SCFE is classically associated with anterosuperior translation of the metaphysis in relation to the epiphysis. This orientation is responsible for excess bone formation at the anterosuperior physis in addition to the posteroinferior aspect where the epiphysis is overhanging. A “beak” of prominent callus typically forms posteroinferiorly and extends along the femoral neck. The posterior position of the retinacular vessels predisposes to their impingement if there is incomplete debridement of this posterior “beak.”5,7 The aim is therefore to create a hemispherical surface on the femoral neck, ensuring that no posterior callus remains and accurate reduction of the epiphyseal-metaphyseal junction can be restored. The Oxford Spherical Mill (OPKR System, Zimmer Biomet, Warsaw, IN) has proved useful in achieving adequate debridement and hemispherical recontouring of the femoral neck (Fig. 2).
The Oxford Spherical Mill is a rotating reamer that is used in combination with a milling post and flanged spigots for femoral preparation in unicondylar knee replacement procedures. It achieves spherical recontouring of the distal femur for articulation with the spherically concave inner surface of the femoral component of the OPKR system.
Acting as a femoral neck reamer, the Oxford Spherical Mill, can achieve uniform hemispherical recontouring of the femoral neck to allow accurate relocation to the metaphysis. Anterior dislocation allows direct visualization along the long axis of the femoral neck. Reaming is performed perpendicular to this axis. Debridement is performed freehand without the milling post or spigots. This allows direct visualization of the “nubbin” of bone formed within the aperture of the mill, helping gauge the depth of bone removed (Fig. 3). This “nubbin” of bone, typically 2-3 mm, is subsequently removed using bone rongeurs, leaving the recontoured spherical femoral neck that can be accurately reduced to the proximal femoral epiphysis (Fig. 4). Spigots can be used to help guide concentric debridement while also limiting the depth of bone removed to 7 mm. Care is taken to ensure concentric reaming and not to over-shorten the femoral neck, avoiding postoperative iatrogenic instability.8,9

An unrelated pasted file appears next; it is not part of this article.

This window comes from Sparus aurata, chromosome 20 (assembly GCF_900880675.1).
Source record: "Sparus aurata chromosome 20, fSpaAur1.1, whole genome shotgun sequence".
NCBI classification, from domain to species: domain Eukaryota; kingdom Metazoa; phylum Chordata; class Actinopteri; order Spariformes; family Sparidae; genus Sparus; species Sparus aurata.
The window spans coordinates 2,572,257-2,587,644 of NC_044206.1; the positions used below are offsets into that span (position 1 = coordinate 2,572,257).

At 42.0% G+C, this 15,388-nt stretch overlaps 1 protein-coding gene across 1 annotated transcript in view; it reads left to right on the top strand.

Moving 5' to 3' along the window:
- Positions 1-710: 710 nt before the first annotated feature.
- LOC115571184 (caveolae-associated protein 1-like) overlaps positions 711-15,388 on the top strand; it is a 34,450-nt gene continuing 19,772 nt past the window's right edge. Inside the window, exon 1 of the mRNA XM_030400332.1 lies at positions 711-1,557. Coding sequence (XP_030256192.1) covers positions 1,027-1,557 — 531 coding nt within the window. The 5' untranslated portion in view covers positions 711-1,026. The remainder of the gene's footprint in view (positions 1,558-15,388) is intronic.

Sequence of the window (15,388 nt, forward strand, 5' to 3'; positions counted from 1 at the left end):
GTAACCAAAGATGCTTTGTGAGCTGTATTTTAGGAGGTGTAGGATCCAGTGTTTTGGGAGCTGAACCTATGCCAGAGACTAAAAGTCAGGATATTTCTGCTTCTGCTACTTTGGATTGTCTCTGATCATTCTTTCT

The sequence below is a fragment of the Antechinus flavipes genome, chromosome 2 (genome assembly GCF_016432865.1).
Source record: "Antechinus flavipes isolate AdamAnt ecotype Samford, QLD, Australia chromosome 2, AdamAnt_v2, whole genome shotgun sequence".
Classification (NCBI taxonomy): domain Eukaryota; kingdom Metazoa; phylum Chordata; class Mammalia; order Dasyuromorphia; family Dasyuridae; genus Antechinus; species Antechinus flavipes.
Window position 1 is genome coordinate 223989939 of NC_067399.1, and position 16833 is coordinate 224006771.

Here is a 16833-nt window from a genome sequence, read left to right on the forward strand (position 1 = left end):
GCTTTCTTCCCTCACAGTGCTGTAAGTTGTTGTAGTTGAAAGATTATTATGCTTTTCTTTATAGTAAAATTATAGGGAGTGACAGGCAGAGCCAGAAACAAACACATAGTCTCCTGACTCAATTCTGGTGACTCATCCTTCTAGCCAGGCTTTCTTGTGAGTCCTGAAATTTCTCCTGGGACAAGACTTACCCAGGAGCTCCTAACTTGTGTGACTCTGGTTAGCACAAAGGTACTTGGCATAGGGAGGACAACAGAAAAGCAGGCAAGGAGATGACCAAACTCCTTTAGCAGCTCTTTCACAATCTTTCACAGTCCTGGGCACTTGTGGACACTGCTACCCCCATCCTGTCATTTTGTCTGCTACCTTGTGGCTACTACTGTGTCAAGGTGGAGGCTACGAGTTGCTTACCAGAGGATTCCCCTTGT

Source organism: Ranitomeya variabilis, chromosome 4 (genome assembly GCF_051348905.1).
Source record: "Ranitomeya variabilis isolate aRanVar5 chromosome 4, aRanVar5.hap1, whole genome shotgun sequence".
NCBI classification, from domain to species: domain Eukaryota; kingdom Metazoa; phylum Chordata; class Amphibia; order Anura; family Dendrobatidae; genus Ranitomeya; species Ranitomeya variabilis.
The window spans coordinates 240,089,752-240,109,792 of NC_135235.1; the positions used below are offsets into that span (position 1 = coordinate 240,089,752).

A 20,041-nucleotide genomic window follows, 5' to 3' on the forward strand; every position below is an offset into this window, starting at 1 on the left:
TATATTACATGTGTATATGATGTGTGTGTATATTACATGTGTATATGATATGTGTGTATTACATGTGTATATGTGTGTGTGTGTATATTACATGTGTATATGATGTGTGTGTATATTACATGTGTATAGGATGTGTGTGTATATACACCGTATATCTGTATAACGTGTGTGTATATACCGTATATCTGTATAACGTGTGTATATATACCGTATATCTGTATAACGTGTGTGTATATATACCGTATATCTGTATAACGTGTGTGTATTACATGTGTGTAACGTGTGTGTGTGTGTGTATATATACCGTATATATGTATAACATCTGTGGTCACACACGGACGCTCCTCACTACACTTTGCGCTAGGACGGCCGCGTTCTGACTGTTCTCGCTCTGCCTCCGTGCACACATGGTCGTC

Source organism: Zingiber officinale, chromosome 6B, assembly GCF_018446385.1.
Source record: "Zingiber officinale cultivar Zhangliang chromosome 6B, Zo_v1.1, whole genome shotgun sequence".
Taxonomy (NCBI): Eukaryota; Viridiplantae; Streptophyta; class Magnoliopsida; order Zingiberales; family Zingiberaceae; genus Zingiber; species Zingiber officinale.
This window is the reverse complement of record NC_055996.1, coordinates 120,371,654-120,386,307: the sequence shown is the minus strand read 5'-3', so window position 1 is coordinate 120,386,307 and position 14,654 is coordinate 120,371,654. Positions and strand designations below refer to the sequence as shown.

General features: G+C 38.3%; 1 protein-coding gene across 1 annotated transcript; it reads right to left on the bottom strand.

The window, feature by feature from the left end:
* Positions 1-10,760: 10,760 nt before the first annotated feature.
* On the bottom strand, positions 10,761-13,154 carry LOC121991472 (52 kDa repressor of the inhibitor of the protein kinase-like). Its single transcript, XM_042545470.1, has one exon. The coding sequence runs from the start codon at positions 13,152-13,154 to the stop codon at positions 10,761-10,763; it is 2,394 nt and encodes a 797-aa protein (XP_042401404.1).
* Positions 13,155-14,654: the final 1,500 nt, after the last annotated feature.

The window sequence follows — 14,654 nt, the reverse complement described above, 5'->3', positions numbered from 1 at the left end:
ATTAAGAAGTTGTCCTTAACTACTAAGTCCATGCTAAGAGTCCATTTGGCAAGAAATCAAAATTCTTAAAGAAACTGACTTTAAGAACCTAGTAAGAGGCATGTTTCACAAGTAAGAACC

Two retrograde guidewires are passed along the exposed metaphysis of the femoral neck and through the lateral femoral cortex. Both are overdrilled before the guidewires are removed. The epiphysis is then reduced onto the femoral neck. A k-wire inserted in the epiphysis is used as a joystick for assistance. Two antegrade guidewires are passed through the drill holes in the femoral neck. Their passage is extended into the epiphysis. Each is measured and Asnis III 6.5 mm cannulated screws (Stryker, Michigan) are inserted to hold the femoral epiphysis in place. The GT osteotomy is then reduced and secured in place using cannulated lag screws. A derotation boot is applied to the ipsilateral leg to prevent postoperative dislocation.
The principle of the Modified Dunn procedure is to restore alignment of the proximal femoral epiphysis to the femoral neck while maintaining its blood supply, which is principally provided by retinacular vessels in the posterior capsule.10–14 Debridement of posterior callus from the femoral metaphysis mitigates the risk of impingement of retinacular vessels supplying the epiphysis and, consequently, progression to avascular necrosis of the femoral head.
Although several updates to the original Dunn procedure (1978) have been incorporated and resulted in a modified version, there have been no previous reports suggesting the use of a microplasty instrument to assist in this critical metaphyseal debridement. The Oxford Spherical Mill has proven an ideal instrument to achieve femoral neck recontouring necessary for accurate reduction.